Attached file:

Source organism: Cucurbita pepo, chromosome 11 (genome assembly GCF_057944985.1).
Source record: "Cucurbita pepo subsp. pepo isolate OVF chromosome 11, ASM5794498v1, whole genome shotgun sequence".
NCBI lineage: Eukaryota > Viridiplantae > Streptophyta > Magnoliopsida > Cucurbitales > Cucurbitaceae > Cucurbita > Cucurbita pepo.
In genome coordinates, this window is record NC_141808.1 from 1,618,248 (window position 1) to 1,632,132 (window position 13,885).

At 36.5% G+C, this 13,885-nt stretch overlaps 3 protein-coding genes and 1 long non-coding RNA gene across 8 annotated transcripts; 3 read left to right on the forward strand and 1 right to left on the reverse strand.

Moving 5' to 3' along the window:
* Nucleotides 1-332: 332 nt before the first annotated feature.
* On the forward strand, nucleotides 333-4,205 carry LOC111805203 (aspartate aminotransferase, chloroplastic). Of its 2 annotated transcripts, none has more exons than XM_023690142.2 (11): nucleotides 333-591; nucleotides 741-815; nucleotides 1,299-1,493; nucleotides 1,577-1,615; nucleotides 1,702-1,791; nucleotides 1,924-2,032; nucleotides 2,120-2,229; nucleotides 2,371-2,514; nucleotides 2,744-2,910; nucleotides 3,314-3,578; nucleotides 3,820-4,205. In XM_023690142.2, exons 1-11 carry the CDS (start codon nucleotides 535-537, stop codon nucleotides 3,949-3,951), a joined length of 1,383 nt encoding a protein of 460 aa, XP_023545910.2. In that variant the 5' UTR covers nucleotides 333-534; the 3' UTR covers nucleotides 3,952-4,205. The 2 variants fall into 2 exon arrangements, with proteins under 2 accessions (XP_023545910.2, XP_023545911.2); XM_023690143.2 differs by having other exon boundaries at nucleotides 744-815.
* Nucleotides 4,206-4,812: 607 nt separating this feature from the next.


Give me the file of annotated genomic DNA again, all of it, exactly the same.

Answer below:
Source organism: Cucurbita pepo, chromosome 11 (genome assembly GCF_057944985.1).
Source record: "Cucurbita pepo subsp. pepo isolate OVF chromosome 11, ASM5794498v1, whole genome shotgun sequence".
NCBI lineage: Eukaryota > Viridiplantae > Streptophyta > Magnoliopsida > Cucurbitales > Cucurbitaceae > Cucurbita > Cucurbita pepo.
In genome coordinates, this window is record NC_141808.1 from 1,618,248 (window position 1) to 1,632,132 (window position 13,885).

At 36.5% G+C, this 13,885-nt stretch overlaps 3 protein-coding genes and 1 long non-coding RNA gene across 8 annotated transcripts; 3 read left to right on the forward strand and 1 right to left on the reverse strand.

Moving 5' to 3' along the window:
* Nucleotides 1-332: 332 nt before the first annotated feature.
* On the forward strand, nucleotides 333-4,205 carry LOC111805203 (aspartate aminotransferase, chloroplastic). Of its 2 annotated transcripts, none has more exons than XM_023690142.2 (11): nucleotides 333-591; nucleotides 741-815; nucleotides 1,299-1,493; nucleotides 1,577-1,615; nucleotides 1,702-1,791; nucleotides 1,924-2,032; nucleotides 2,120-2,229; nucleotides 2,371-2,514; nucleotides 2,744-2,910; nucleotides 3,314-3,578; nucleotides 3,820-4,205. In XM_023690142.2, exons 1-11 carry the CDS (start codon nucleotides 535-537, stop codon nucleotides 3,949-3,951), a joined length of 1,383 nt encoding a protein of 460 aa, XP_023545910.2. In that variant the 5' UTR covers nucleotides 333-534; the 3' UTR covers nucleotides 3,952-4,205. The 2 variants fall into 2 exon arrangements, with proteins under 2 accessions (XP_023545910.2, XP_023545911.2); XM_023690143.2 differs by having other exon boundaries at nucleotides 744-815.
* Nucleotides 4,206-4,812: 607 nt separating this feature from the next.